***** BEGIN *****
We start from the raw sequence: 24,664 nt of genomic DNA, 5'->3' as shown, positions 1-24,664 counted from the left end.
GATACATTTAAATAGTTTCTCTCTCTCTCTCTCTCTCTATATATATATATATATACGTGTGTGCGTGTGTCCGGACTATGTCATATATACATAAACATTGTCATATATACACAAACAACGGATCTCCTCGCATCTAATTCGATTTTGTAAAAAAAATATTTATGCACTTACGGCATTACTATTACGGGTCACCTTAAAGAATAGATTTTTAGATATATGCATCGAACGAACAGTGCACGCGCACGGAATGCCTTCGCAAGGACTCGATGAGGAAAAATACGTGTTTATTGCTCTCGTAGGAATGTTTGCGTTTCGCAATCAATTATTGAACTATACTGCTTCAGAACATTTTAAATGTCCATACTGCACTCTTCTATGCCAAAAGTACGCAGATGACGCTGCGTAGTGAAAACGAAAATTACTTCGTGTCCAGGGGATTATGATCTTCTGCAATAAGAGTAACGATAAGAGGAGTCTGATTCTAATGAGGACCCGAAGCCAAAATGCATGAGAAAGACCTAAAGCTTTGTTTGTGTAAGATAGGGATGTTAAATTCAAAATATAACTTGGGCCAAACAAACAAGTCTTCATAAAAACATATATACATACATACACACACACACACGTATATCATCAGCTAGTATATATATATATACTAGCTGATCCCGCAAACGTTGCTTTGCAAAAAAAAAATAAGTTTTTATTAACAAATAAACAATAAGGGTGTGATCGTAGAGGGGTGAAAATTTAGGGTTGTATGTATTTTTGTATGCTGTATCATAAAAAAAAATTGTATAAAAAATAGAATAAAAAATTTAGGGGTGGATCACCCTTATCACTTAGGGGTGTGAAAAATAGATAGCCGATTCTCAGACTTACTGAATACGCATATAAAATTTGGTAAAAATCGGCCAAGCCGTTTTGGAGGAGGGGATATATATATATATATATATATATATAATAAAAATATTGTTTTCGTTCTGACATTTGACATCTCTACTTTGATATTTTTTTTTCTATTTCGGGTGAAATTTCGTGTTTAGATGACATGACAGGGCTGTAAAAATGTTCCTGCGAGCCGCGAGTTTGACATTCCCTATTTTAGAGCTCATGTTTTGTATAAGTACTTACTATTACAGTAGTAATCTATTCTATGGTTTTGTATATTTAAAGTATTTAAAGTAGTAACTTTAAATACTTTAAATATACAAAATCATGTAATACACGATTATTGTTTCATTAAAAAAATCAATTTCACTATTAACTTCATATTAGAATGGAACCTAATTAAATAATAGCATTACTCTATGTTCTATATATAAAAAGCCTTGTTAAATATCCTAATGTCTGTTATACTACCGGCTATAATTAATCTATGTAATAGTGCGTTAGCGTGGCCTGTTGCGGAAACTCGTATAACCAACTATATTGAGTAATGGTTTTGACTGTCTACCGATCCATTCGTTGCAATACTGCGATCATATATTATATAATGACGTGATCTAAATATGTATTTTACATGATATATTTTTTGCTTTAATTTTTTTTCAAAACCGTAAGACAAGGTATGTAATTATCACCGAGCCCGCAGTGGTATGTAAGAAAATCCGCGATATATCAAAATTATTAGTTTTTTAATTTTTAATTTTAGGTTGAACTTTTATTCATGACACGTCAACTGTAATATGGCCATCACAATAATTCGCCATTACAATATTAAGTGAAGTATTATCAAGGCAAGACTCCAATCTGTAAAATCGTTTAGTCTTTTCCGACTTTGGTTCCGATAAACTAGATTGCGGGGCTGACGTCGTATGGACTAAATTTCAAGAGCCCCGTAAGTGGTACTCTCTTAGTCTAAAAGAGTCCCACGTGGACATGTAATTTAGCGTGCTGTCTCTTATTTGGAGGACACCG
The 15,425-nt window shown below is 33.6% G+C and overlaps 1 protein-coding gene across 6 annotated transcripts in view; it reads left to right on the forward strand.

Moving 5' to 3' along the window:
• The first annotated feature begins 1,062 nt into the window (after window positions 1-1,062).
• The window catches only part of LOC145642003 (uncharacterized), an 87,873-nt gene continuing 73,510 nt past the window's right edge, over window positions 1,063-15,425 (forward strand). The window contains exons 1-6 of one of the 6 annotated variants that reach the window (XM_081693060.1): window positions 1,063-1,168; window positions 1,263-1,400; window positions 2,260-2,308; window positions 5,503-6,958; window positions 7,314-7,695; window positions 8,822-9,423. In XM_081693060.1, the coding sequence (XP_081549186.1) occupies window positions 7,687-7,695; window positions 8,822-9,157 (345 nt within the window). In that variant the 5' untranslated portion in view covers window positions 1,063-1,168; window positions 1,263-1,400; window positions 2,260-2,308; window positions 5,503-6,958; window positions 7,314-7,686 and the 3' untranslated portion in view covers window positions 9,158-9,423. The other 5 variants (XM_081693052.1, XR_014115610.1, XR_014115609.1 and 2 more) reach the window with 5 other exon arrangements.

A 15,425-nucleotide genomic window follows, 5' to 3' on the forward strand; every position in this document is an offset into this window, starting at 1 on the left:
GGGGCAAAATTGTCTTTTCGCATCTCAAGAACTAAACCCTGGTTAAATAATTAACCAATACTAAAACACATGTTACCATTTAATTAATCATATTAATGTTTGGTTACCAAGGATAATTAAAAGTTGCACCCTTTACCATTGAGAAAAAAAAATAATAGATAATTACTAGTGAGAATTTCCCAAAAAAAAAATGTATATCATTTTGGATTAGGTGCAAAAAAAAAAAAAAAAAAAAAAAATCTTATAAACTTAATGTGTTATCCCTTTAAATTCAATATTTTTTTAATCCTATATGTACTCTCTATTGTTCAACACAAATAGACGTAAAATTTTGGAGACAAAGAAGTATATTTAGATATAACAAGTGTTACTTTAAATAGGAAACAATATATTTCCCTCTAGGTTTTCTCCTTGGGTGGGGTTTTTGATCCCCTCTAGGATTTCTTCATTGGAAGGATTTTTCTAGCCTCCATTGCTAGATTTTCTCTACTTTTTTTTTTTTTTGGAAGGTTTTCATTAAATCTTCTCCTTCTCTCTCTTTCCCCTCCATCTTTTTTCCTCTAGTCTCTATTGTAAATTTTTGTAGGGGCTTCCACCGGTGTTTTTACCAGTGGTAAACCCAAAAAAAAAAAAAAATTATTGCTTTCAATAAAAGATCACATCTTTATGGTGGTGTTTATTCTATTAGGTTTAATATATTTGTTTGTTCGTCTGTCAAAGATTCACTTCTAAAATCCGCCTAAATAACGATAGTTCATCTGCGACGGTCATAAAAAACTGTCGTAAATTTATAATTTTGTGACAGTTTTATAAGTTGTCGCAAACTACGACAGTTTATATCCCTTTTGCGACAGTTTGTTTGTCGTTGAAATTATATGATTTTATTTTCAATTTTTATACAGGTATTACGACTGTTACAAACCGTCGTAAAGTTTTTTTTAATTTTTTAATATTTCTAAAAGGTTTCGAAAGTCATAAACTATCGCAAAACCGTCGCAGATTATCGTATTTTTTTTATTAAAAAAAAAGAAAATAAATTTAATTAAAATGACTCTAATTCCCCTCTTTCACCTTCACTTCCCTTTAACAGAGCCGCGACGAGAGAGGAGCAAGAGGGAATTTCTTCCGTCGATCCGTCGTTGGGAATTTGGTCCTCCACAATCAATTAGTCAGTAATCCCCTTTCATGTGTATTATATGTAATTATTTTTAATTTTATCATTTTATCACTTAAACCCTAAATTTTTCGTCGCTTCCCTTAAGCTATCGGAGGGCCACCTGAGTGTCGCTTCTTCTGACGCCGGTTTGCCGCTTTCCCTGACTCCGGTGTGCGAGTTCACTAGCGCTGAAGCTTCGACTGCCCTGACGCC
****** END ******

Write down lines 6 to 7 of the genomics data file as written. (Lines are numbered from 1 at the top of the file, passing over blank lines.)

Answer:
• The window catches only part of LOC145642003 (uncharacterized), an 87,873-nt gene continuing 73,510 nt past the window's right edge, over window positions 1,063-15,425 (forward strand). The window contains exons 1-6 of one of the 6 annotated variants that reach the window (XM_081693060.1): window positions 1,063-1,168; window positions 1,263-1,400; window positions 2,260-2,308; window positions 5,503-6,958; window positions 7,314-7,695; window positions 8,822-9,423. In XM_081693060.1, the coding sequence (XP_081549186.1) occupies window positions 7,687-7,695; window positions 8,822-9,157 (345 nt within the window). In that variant the 5' untranslated portion in view covers window positions 1,063-1,168; window positions 1,263-1,400; window positions 2,260-2,308; window positions 5,503-6,958; window positions 7,314-7,686 and the 3' untranslated portion in view covers window positions 9,158-9,423. The other 5 variants (XM_081693052.1, XR_014115610.1, XR_014115609.1 and 2 more) reach the window with 5 other exon arrangements.

A 15,425-nucleotide genomic window follows, 5' to 3' on the forward strand; every position in this document is an offset into this window, starting at 1 on the left: